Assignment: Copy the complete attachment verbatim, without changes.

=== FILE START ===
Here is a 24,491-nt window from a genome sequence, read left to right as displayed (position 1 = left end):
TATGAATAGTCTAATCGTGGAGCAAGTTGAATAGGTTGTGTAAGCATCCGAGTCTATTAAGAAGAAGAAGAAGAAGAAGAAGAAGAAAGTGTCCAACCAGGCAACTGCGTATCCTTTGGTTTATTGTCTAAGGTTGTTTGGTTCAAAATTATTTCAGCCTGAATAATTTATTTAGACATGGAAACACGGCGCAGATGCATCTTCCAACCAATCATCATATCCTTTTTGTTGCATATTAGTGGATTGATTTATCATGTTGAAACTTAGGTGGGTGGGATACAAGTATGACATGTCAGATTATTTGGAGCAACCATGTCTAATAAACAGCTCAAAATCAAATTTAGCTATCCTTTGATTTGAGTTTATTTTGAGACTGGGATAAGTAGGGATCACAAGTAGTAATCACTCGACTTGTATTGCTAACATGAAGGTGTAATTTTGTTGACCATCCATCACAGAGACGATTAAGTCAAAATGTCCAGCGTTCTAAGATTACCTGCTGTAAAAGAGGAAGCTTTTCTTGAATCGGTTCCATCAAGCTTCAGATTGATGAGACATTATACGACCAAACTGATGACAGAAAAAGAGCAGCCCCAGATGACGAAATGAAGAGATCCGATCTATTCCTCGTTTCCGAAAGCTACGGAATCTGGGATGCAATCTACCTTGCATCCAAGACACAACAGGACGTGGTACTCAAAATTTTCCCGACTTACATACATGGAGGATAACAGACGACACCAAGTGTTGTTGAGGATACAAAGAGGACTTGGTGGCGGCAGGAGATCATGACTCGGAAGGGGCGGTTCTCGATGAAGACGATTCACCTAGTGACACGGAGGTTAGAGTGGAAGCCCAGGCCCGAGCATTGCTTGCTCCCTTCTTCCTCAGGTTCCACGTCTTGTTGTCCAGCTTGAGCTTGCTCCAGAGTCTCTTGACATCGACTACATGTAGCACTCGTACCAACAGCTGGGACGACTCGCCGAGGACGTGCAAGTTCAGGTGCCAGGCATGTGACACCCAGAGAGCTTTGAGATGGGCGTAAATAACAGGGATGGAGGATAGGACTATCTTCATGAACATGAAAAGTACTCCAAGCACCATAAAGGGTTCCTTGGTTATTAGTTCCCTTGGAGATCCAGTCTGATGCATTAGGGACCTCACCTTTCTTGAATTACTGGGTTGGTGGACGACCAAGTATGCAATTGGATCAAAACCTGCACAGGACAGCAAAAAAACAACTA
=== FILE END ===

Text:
Here is a 24,491-nt window from a genome sequence, read left to right as displayed (position 1 = left end):
TATGAATAGTCTAATCGTGGAGCAAGTTGAATAGGTTGTGTAAGCATCCGAGTCTATTAAGAAGAAGAAGAAGAAGAAGAAGAAGAAAGTGTCCAACCAGGCAACTGCGTATCCTTTGGTTTATTGTCTAAGGTTGTTTGGTTCAAAATTATTTCAGCCTGAATAATTTATTTAGACATGGAAACACGGCGCAGATGCATCTTCCAACCAATCATCATATCCTTTTTGTTGCATATTAGTGGATTGATTTATCATGTTGAAACTTAGGTGGGTGGGATACAAGTATGACATGTCAGATTATTTGGAGCAACCATGTCTAATAAACAGCTCAAAATCAAATTTAGCTATCCTTTGATTTGAGTTTATTTTGAGACTGGGATAAGTAGGGATCACAAGTAGTAATCACTCGACTTGTATTGCTAACATGAAGGTGTAATTTTGTTGACCATCCATCACAGAGACGATTAAGTCAAAATGTCCAGCGTTCTAAGATTACCTGCTGTAAAAGAGGAAGCTTTTCTTGAATCGGTTCCATCAAGCTTCAGATTGATGAGACATTATACGACCAAACTGATGACAGAAAAAGAGCAGCCCCAGATGACGAAATGAAGAGATCCGATCTATTCCTCGTTTCCGAAAGCTACGGAATCTGGGATGCAATCTACCTTGCATCCAAGACACAACAGGACGTGGTACTCAAAATTTTCCCGACTTACATACATGGAGGATAACAGACGACACCAAGTGTTGTTGAGGATACAAAGAGGACTTGGTGGCGGCAGGAGATCATGACTCGGAAGGGGCGGTTCTCGATGAAGACGATTCACCTAGTGACACGGAGGTTAGAGTGGAAGCCCAGGCCCGAGCATTGCTTGCTCCCTTCTTCCTCAGGTTCCACGTCTTGTTGTCCAGCTTGAGCTTGCTCCAGAGTCTCTTGACATCGACTACATGTAGCACTCGTACCAACAGCTGGGACGACTCGCCGAGGACGTGCAAGTTCAGGTGCCAGGCATGTGACACCCAGAGAGCTTTGAGATGGGCGTAAATAACAGGGATGGAGGATAGGACTATCTTCATGAACATGAAAAGTACTCCAAGCACCATAAAGGGTTCCTTGGTTATTAGTTCCCTTGGAGATCCAGTCTGATGCATTAGGGACCTCACCTTTCTTGAATTACTGGGTTGGTGGACGACCAAGTATGCAATTGGATCAAAACCTGCACAGGACAGCAAAAAAACAACTA